In a free land there is no such thing as sedition.
…a reminder that the connectedness of the world and the instantaneous global spread of images have consequences that are unfolding more quickly than anyone can anticipate or make sense of.
For a positive take on one possible path read Sawyer’s Neanderthal Parallax trilogy.
One thing that neither Fallows or his chinese correspondent take note of is that in most places in the united states you can still take the pictures and post them for the world to see.
This gentleman, the Executive Director of the Port of New Orleans, thinks that you should keep paying to keep the silt from building up on the Mississippi River bottom:
“All that water is bringing a whole lot of sediment,” LaGrange says. “When it starts falling, the sediment will drop out.” He says the Lower Mississippi has a design channel depth of 45 feet. “The last five years, the cost of dredging the Lower Mississippi River is $104 million. On an average, Congress and the Administration have appropriated $55 million to $65 million.” He explains that previously, when it ran out of funds in September, the Corps would “reprogram” funds from districts that had a surplus, and they would make their depth. “We received an announcement that this year they would no longer reprogram funds. Now, with the higher rivers, the shipping industry has projected that that shortfall will be $95 million.”
He leaned forward in his chair. “Every foot in lost depth costs the economy $1 million per ship call,” says LaGrange, because ships have to carry lighter loads. Less cargo equals less production. “We have 12,000 ship calls per year.”
That’s $12 billion per annum. “And we need $95 million.” He thinks the government should find the money.
I won’t spend time questioning his claim of economic loss.
Rather, there is a very straight forward mechanism for getting the $95 million/year. One that places the cost of dredging more closely to where it belongs.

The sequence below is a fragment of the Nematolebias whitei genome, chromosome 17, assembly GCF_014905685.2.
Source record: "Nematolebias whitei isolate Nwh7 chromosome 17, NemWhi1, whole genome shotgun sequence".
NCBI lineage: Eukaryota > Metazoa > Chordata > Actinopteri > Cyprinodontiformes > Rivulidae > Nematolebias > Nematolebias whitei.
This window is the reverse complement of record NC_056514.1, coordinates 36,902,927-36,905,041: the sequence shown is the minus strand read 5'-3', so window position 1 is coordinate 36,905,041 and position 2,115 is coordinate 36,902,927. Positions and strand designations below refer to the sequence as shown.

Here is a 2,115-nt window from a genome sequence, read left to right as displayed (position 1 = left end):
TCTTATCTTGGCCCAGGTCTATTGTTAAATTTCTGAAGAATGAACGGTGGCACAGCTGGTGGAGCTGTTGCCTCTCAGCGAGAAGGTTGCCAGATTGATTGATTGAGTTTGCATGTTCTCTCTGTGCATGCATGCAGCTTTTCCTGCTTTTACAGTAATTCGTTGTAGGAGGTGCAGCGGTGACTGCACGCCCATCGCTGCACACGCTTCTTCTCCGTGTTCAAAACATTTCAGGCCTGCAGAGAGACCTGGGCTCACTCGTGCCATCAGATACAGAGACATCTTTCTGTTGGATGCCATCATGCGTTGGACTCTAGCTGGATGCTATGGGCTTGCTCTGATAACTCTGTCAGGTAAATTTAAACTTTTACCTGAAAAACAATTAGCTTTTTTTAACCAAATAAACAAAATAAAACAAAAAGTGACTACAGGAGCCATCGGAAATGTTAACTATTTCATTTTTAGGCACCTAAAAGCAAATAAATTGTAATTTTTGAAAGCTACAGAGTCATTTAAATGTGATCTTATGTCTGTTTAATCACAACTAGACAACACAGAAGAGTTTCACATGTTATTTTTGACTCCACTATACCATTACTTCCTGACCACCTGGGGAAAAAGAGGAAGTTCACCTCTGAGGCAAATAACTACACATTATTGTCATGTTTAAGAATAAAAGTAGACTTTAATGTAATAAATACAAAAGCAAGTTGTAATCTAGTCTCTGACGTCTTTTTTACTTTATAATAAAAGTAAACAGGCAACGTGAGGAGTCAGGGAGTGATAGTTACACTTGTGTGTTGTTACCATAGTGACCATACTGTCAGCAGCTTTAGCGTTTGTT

Lagrange claims 12,000 ship calls per year. Assessing each ship call $8000 will generate $96 million.
Very straightforward and helps reduce the deficit. Lagrange should find the money. By his numbers his operation will get a rather large return.
I suspect the only ones who would oppose this are the Corp of Engineers and the folks getting subsidized.
Matt Yglesias is right when he notes that “The large-scale subsidies the housing sector is one of the least market-oriented aspects of the American economy,…” and suggests that they be eliminated.
Agreed, they should be eliminated.
As he is so keen on making the economy more market-oriented he should not object to properly extending his principle.
Let’s get rid of all the various federal, state and local monetary subsidies, organizational protective legislation and imposed monopolies.
This will go far towards satisfying Matt’s desire for a more market-oriented economy.
An extra benefit might be reducing the long-term deficit as long as the reduced expenditures aren’t spent on other market distorting activities like wars.
We were going along really well. And then the crowds came in. All the people who were looking for something….[There were] too many people to take care of and not enough people willing to do something. There were a lot of people looking fo the fee ride. That’s the death of any scene, when you have more drag energy than you have forward-going energy.”
From Blair Jackson’s excellent Garcia: An America Life, 1999, page 132 Paperback Edition
Garcia was referring to the Haight-Ashbury scene in the late 1960s. It was relatively small and crashed quickly under the weight of drag energy.
Larger societies, say continent spanning countries, will take longer to crash but the mechanism is the same and the results, well, they are likely to be much messier.